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June 18, 2014
Nice Night
What kind of a night is it, then?
August 7, 2012
December 22, 2011
It's sweeping across the nation!
November 24, 2011
Is there something in your ears, soldier?
November 11, 2011
Is it bad when people don't laugh?
October 18, 2011
Sex is a part of life.

Words

Digital Camo Utility Vest

Wednesday, October 12, 2011 - 12:33pm

Dear Prefair Military Surplus,

This utility vest I bought? I’m wearing it right now. I’ve worn it six days straight, and I won’t be stopping anytime soon. That’s how good it is. I wanted you to know.

Some people wear their vests over their shirts. Not me. I hate shirts. But I love pockets. That’s why your vest is so perfect. I’ve got things to carry. Lots of things. I’ve got matches. I’ve got band-aids. I’ve got a Swiss army knife.

That knife? It’s a good thing. Almost as good as your vest. Without it, I’d be carrying a whittling blade, a fork, a spoon, scissors, tweezers, a compass, a bottle-opener and a friggin’ corkscrew. You know how many pockets I would need? But the thing is, your vest could still handle it. Your vest would do just fine if I didn’t have that knife.

I keep my cigarettes in the top right pocket. You know what I keep behind them? Another pack of cigarettes. These pockets have depth.

I have a pocket for fishing tackle. Bottom right. Above it, that’s where I keep my socks. I mostly don’t wear socks, but sometimes you need them. The bottom left is for dried, salted meats.

What I’m saying is I have stuff to carry around. Pants pockets? Not good enough. I can fill them up, but then I can’t sit down. Your vest, straps stretched across the front of my bare belly, giving me maximum skin exposure and carrying space, that’s what heaven is to me.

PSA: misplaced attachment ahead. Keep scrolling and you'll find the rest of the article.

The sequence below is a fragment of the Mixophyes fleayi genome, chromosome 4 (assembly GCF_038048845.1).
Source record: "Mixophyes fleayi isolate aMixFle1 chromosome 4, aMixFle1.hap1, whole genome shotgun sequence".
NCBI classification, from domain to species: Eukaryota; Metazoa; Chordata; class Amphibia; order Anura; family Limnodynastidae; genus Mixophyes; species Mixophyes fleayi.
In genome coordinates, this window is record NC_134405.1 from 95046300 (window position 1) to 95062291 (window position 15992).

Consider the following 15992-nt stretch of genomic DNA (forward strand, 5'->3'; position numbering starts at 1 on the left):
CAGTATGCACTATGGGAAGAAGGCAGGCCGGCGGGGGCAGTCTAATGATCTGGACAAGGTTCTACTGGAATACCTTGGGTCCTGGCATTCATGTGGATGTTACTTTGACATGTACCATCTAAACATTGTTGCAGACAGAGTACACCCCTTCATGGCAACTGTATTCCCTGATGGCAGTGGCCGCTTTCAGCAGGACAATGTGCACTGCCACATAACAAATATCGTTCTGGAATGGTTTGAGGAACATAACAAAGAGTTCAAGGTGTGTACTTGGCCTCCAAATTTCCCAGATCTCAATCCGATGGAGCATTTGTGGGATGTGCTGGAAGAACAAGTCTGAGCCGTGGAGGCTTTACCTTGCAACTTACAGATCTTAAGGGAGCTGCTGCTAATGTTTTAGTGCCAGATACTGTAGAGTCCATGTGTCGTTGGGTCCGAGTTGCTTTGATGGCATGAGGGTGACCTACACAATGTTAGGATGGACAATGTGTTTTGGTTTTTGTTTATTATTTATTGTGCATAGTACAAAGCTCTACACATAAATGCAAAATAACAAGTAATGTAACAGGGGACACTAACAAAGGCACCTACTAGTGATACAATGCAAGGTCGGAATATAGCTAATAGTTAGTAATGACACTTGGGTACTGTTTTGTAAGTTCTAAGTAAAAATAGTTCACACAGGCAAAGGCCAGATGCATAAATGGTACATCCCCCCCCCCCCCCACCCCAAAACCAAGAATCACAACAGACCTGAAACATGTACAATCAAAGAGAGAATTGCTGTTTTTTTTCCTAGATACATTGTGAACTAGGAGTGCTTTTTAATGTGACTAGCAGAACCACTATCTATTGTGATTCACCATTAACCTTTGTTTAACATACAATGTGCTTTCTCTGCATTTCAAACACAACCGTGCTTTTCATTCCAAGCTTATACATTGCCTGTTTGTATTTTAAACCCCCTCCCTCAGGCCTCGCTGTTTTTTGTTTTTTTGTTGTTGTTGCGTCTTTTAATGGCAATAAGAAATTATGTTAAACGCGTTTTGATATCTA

I’ve got a pocket for insulin. Packed full of needles. I don’t need the stuff, but if I run into someone who does, they’re in good hands. Your vest might save a life one day. Might save it fourteen times.

I’ve got a pet rat. I can’t leave her at home. She gets lonely. She’s scared of solitude. Guess where she lives now? She’s got her own little condo right here inside the best garment I’ve ever worn.

Listen, I hate shirts. I said that already, but it’s true. Vests? I hate them too. Mostly. But with all this cargo, it’s a good compromise. Until I find a doctor who will just suck up their Hippocratic Oath bullcrap and just sew a few skin-pockets in me, this is my only solution.

My sister doesn’t like that idea. Carry a rat in a skin-pocket, she says, and you’ll never meet a woman. But a woman who doesn’t see the convenience of a sack stitched into your free-breathing belly? That’s not a woman I care to meet. I tell you what though, if I ever meet a woman wearing your vest, I’ll slip my fingers into those pockets, pull her in close and never let her leave my side. I mean that in a romantic way, if you can’t tell. Nothing weird.

Anyway, the point being, your vest? Good vest. Thanks.

Dog Blows Up Story

Wednesday, September 28, 2011 - 12:41pm

I tried to explain what had happened calmly and rationally, but the farmer wouldn’t settle down long enough to listen. He kept waving his arms around and shrieking about how I had killed his dog.

His face was only inches from mine, and if I defocused my eyes, I could turn him into a Cyclops. A furious, spitting Cyclops. I repeatedly wiped my face in an exaggerated fashion, but he didn’t get the hint.

“I didn’t hit your dog,” I tried again. “I stopped the car two feet in front of him, and then, I don’t know what happened. He just kind of exploded all on his own.” I gestured to the remains of his dog which lay all around my feet, and lifted up one bloodied shoe to emphasize that we were both inconvenienced by this situation. He didn’t seem to be buying my story, so I tried to come up with an explanation. “Maybe something he ate had caused a sudden gaseous reaction. Maybe he got into the baking soda, and then drank a bunch of vinegar?” I shrugged.

“Dogs like those things”, I explained, pushing up my glasses so that I would look like I knew what I was talking about. “You should be careful to keep them locked up so that things like this don’t happen.”

That was when he stormed off, muttering something about a shotgun.

I think he was surprised to find me waiting patiently when he got back, swishing my feet around in his ex-dog’s viscera and humming some jaunty tune I had just heard on the car radio. I looked up and smiled genially, which must have caught him off-guard, because he hesitated for a moment. I playfully kicked one foot up, spraying a red line up his flannel shirt and giggled innocently.

Then he shot me.